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The background: I've written a python script to inspect IP packets, specifically the payload/data of a packet in order to detect if it could be used in a buffer (stack) overflow. Now as I understand it a NOP sled is used to pad the stack so that the instruction pointer will eventually run into your exploit code, this I can easily detect by looking for repeating occurrences of 0x90. I've seen code with a lot of NOP commands to as few as 8 in the case of SQL slammer so I could perhaps use 8 as a minimum.

Now my question, are NOP sleds often used in legitimate code? If the answer is yes, are there a few specific cases (which means I can look for these cases and then rule out the packet as potentially harmless) or is this approach just not practical for identifying malicious code?

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up vote 7 down vote accepted

The compiler will generate NOPs to align code -- for instance, on some iterations of the x86, jumps execute faster if the jump destination is aligned to a 4-, 8-, or even 16-byte boundary.

Some compilers try to use "long NOPs" when possible -- single instructions that take up more than one byte of space, and may formally do something, but have no effect on processor state -- as on some iterations of the x86 architecture this is faster. For instance, 66 90 is a two-byte NOP, and 8d 74 26 00 is a four-byte NOP (technically lea 0(%esi,%eiz,1),%esi, but as you can see that just copies the value in %esi to itself, so there's no effect). However, these can't be used in all cases, and the sequences that are fastest on some x86es are depressingly often really slow on others. I haven't read the current micro-optimization guidelines but I wouldn't be surprised if Intel and AMD were working to make a string of 90s the fastest way to do a long NOP, and had their compilers match.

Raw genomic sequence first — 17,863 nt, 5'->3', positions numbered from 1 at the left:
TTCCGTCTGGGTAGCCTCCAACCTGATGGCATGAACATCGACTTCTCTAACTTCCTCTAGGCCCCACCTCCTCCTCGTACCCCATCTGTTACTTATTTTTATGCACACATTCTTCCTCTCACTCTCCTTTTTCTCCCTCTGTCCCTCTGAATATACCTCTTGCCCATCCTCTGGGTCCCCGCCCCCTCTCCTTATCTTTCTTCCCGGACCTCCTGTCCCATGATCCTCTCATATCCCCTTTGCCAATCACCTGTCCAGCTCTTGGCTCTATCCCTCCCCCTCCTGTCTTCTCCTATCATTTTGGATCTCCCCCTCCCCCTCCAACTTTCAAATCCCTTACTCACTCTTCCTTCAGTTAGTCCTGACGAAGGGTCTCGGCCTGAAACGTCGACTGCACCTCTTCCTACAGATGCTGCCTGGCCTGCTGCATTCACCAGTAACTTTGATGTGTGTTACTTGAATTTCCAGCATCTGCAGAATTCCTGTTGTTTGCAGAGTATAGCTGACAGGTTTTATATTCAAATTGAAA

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from wikipedia:

A NOP is most commonly used for timing purposes, to force memory alignment, to prevent hazards, to occupy a branch delay slot, or as a place-holder to be replaced by active instructions later on in program development (or to replace removed instructions when refactoring would be problematic or time-consuming). In some cases, a NOP can have minor side effects; for example, on the Motorola 68000 series of processors, the NOP opcode will cause a synchronization of the pipeline.

Furthermore, 0x90 may conceivably be used by compilers as filler for uninitialized arrays, in case the data in the array gets interpreted as opcodes, it does nothing. You see a similar effect with Visual studio which fills uninitialized arrays with 0xCC which is int 3 that causes a breakpoint halt.

Further yet, any data in the executable may contain any number of 0x90 and it may not be trivial to differentiate between it and code.

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I just looked through the last binary I compiled (non-malicious x86 code on Linux), and found:

016b5e0 458b c9ec 90c3 9090 9090 9090 9090 9090

I think you can conclude that finding repeated sequences of 0x90 doesn't necessarily indicate malicious intent.

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C3 = RET, so that's aligning the next function to 16 bytes probably. I guess you could spot that case as something different. – Rup Oct 17 '11 at 0:27
Nothing says that compiled code always has to end with a RET (it could JMP somewhere else). – Greg Hewgill Oct 17 '11 at 0:29

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